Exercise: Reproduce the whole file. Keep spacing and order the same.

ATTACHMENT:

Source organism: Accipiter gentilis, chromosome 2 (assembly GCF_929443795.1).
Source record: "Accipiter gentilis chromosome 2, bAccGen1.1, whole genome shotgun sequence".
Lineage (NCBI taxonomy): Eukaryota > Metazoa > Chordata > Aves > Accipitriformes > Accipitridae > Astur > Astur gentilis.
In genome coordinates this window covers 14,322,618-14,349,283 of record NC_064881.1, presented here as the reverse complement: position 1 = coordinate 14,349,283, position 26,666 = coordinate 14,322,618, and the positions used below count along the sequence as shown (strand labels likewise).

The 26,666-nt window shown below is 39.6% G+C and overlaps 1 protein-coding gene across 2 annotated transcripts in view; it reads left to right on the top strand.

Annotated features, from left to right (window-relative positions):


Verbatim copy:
Source organism: Accipiter gentilis, chromosome 2 (assembly GCF_929443795.1).
Source record: "Accipiter gentilis chromosome 2, bAccGen1.1, whole genome shotgun sequence".
Lineage (NCBI taxonomy): Eukaryota > Metazoa > Chordata > Aves > Accipitriformes > Accipitridae > Astur > Astur gentilis.
In genome coordinates this window covers 14,322,618-14,349,283 of record NC_064881.1, presented here as the reverse complement: position 1 = coordinate 14,349,283, position 26,666 = coordinate 14,322,618, and the positions used below count along the sequence as shown (strand labels likewise).

The 26,666-nt window shown below is 39.6% G+C and overlaps 1 protein-coding gene across 2 annotated transcripts in view; it reads left to right on the top strand.

Annotated features, from left to right (window-relative positions):